Working Paper 96

Settling into Uncertainty: migrants in suburban Beijing

Friederike Fleischer

Department ‘Resilience and Transformation in Eurasia’

Year of publication

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Working Paper 95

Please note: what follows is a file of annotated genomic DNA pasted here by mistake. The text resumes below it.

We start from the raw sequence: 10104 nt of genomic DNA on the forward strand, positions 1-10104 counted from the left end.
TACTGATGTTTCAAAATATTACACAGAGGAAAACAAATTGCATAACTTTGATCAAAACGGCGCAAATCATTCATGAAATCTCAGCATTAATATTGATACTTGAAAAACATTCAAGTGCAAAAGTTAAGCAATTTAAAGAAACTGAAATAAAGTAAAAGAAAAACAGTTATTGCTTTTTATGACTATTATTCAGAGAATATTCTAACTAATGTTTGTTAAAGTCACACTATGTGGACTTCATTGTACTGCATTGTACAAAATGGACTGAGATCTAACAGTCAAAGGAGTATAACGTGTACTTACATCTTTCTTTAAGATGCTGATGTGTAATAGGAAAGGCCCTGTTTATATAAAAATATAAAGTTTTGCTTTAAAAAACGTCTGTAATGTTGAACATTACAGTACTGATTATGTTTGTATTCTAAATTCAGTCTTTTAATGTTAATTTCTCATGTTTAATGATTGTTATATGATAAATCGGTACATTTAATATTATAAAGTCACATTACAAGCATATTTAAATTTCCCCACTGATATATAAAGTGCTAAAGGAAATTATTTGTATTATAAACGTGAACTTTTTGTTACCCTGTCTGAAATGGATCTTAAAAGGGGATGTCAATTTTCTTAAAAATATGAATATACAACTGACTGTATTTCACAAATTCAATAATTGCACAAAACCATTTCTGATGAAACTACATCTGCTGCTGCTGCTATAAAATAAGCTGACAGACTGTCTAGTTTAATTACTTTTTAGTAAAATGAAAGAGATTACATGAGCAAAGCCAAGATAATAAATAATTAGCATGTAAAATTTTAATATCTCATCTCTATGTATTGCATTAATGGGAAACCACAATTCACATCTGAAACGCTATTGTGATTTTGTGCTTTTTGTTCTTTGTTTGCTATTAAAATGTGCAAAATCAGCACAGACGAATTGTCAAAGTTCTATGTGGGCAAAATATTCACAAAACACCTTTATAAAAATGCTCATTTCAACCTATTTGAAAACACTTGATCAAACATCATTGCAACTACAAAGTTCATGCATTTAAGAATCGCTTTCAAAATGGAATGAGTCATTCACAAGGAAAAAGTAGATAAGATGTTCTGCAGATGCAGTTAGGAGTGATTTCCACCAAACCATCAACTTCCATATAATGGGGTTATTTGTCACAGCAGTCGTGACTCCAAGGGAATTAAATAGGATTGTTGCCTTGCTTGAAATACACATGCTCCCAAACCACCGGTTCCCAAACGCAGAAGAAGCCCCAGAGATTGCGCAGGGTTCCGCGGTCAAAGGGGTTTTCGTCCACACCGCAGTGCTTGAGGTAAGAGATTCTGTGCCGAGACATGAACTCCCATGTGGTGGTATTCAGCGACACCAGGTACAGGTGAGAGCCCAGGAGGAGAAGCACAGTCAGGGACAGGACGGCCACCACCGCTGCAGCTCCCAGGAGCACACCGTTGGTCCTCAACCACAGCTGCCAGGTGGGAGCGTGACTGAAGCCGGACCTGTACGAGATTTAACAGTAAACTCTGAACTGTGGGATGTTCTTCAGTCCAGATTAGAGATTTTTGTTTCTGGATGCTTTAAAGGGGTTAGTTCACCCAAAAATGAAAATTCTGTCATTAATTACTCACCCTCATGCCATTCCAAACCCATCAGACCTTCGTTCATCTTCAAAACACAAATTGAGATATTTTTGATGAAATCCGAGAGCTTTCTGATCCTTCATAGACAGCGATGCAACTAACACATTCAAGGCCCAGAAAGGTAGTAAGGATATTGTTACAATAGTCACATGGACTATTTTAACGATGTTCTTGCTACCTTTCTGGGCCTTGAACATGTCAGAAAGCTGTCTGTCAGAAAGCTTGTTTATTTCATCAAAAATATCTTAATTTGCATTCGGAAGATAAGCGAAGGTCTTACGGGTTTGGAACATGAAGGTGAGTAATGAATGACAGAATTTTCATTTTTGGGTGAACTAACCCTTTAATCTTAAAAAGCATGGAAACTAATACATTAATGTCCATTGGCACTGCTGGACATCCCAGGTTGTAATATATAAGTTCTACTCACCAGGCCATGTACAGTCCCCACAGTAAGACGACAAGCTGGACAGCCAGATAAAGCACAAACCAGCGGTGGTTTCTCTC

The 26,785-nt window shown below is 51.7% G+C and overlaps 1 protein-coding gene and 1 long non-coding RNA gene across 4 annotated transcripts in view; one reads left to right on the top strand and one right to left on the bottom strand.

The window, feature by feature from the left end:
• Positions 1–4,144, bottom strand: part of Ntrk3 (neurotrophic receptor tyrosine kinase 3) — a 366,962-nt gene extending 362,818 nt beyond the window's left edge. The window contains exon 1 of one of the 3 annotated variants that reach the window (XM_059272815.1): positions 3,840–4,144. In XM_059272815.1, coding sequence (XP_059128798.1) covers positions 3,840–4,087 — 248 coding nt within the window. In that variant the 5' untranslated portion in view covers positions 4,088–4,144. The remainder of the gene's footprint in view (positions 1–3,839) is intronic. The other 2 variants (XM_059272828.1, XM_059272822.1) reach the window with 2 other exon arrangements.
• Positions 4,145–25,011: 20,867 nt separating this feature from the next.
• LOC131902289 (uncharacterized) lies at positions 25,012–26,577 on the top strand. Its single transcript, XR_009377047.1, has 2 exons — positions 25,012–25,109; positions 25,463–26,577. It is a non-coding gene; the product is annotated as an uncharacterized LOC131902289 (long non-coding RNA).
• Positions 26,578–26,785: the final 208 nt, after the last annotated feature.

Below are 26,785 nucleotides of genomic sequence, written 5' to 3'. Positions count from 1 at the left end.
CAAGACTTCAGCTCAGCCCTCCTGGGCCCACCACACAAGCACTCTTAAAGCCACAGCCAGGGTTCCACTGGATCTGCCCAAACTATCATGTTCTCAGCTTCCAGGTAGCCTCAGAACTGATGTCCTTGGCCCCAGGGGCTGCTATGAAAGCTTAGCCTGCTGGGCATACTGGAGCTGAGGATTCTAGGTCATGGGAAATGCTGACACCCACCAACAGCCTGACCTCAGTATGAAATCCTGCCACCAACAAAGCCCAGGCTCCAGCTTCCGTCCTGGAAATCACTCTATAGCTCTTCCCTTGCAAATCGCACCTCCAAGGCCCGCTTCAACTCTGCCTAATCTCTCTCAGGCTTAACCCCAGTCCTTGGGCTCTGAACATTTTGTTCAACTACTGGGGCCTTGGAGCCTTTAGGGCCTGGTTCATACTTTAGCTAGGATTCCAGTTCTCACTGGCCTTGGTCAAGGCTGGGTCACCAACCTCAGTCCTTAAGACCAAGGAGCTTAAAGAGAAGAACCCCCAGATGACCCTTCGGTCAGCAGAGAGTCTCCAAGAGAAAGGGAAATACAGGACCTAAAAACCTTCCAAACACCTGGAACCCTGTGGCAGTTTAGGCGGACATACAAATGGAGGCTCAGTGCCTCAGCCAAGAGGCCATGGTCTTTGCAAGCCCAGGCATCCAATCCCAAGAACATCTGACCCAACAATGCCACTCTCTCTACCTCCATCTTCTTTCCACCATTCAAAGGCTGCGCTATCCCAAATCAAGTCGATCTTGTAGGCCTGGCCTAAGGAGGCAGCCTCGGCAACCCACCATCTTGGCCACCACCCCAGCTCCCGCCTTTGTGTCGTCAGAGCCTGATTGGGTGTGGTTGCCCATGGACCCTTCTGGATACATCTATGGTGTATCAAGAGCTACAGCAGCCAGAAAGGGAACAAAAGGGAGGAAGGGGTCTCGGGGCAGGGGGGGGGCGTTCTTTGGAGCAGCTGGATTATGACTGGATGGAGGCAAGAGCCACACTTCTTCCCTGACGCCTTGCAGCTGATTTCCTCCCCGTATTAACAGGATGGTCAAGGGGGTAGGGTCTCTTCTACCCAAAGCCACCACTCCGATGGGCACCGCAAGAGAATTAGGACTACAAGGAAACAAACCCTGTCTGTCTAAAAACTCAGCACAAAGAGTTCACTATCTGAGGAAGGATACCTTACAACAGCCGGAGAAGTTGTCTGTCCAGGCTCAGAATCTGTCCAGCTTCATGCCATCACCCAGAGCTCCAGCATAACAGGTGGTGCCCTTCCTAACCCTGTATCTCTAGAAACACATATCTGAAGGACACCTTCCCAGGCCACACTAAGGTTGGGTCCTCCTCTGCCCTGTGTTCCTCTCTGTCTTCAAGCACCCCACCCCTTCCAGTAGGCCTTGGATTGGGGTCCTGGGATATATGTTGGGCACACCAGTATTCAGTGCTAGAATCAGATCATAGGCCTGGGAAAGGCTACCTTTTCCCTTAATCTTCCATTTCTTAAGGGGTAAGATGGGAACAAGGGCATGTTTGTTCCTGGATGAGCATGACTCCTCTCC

Reform period migration in China has commonly been described as a rural to urban movement of short-term character, facilitated and circumscribed by kinship or native place networks. In this paper I discuss a new type of migrants who understand themselves as settled long-term, if not permanently in urban centres, who are not necessarily badly educated, sometimes marry locally and build relations of support based on their job and life situations. They put up with a significant amount of uncertainty regarding their living, working and social situations that comes with their status as “second-class citizens”. Nonetheless, I argue that the dynamic fringe of large urban centres today offers a space where migrants can carve out a niche to work and live. In fact, migrants have become so vital to the larger urban transformation and so deeply rooted in the modernisation process of Chinese cities that they might actually not be able to “return” to their places of origin. The paper attempts to broaden the analysis of Chinese migration by drawing attention to its spatial dimension. In particular, I want to highlight the (hitherto neglected) importance of “locality” for migrants’ urban experiences. PDF (295 KB)

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